The Federation of Malaysian Manufacturers (FMM) and the Malaysian Employers Federation (MEF) expectedly baulked at the government’s recent decision to limit foreign workers to only three sectors: construction, plantation and agriculture.
All other sectors will have to hire locals instead, Deputy Human Resources Minister Awang Hashim said in a parliamentary reply on July 29. That effectively shuts the door on more than half of the more than two million registered foreign workers in the country. They include those at export-oriented manufacturers, services industry personnel as well as domestic workers who — by carrying out household chores — enable Malaysians to take on more productive and higher-paying jobs. That number is more than the 826,100 jobless people recorded in May, when the country’s unemployment rate hit 5.3%.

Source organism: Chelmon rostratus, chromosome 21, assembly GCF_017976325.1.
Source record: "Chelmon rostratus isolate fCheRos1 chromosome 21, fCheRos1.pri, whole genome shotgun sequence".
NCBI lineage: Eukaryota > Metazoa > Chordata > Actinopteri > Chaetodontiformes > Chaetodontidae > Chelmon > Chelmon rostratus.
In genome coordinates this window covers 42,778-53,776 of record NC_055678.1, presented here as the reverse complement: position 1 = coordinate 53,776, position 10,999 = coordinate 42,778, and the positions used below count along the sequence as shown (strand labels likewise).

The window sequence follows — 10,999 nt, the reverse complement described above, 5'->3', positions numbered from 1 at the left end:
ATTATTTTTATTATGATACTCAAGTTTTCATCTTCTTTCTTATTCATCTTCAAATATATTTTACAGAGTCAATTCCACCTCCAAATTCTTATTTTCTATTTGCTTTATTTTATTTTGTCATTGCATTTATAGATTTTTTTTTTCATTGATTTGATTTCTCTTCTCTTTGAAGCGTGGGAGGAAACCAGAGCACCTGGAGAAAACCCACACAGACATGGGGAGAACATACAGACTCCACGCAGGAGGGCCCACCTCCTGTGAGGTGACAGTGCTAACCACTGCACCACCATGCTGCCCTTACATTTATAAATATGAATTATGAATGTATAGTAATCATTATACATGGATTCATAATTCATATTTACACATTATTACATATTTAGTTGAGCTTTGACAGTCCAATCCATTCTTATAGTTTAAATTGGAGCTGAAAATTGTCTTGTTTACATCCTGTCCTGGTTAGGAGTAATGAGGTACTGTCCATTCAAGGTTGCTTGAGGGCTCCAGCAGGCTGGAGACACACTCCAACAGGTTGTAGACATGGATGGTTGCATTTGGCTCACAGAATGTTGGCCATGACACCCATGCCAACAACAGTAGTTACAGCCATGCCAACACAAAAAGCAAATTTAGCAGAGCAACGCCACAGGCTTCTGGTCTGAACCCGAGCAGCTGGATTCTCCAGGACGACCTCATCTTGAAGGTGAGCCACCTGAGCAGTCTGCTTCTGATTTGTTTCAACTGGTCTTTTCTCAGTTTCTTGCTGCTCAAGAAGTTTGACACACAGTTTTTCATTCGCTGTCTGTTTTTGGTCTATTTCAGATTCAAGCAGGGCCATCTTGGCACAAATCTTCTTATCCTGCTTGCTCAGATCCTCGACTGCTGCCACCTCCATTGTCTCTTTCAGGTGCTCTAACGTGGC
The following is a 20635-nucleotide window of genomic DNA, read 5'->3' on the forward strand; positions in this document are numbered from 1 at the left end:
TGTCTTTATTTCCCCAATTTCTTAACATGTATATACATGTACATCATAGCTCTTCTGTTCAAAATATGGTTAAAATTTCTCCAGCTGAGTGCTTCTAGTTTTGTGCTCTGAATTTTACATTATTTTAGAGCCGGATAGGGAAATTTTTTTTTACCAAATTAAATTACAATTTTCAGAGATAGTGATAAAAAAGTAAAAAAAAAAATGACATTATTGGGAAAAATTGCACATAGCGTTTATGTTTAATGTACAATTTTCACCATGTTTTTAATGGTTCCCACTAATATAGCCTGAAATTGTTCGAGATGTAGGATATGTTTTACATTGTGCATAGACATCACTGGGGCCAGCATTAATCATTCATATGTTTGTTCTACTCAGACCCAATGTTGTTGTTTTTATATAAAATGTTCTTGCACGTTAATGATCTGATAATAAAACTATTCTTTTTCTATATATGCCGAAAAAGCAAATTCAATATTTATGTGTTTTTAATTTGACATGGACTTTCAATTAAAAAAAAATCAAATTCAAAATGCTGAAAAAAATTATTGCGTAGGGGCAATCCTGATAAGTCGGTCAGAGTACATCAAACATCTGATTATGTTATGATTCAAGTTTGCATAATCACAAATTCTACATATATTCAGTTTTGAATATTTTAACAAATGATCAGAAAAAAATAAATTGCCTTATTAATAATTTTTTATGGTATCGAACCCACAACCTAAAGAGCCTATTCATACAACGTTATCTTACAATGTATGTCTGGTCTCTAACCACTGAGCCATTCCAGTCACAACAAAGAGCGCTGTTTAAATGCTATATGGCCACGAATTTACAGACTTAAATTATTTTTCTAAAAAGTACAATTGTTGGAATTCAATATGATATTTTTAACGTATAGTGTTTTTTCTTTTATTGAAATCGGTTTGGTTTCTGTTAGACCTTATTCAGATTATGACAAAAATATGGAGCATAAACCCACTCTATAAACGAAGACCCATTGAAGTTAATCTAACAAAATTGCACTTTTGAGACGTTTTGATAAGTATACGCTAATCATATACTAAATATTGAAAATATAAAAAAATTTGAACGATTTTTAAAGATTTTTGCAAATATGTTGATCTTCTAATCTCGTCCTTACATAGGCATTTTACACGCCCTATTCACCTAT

More locals may yet lose their jobs should economic conditions sour. The country has good reason to cut its dependence on foreign workers, but businesses cannot possibly be expected to change overnight, especially those struggling to get back to where they were before Covid-19 hit.
A policy decision with such a wide-ranging impact on business sentiment has to be delivered in a way that will not shock and turn investors off from putting money into the Malaysian economy. Investor sentiment is already hampered by a myriad of uncertainties surrounding the pandemic.
If policymakers want businesses to upgrade by investing in technology and hire locals instead, it needs to proactively engage the stakeholders and employ the right balance of carrot and stick.
Failure to get their buy-in could prove to have painful long-term consequences.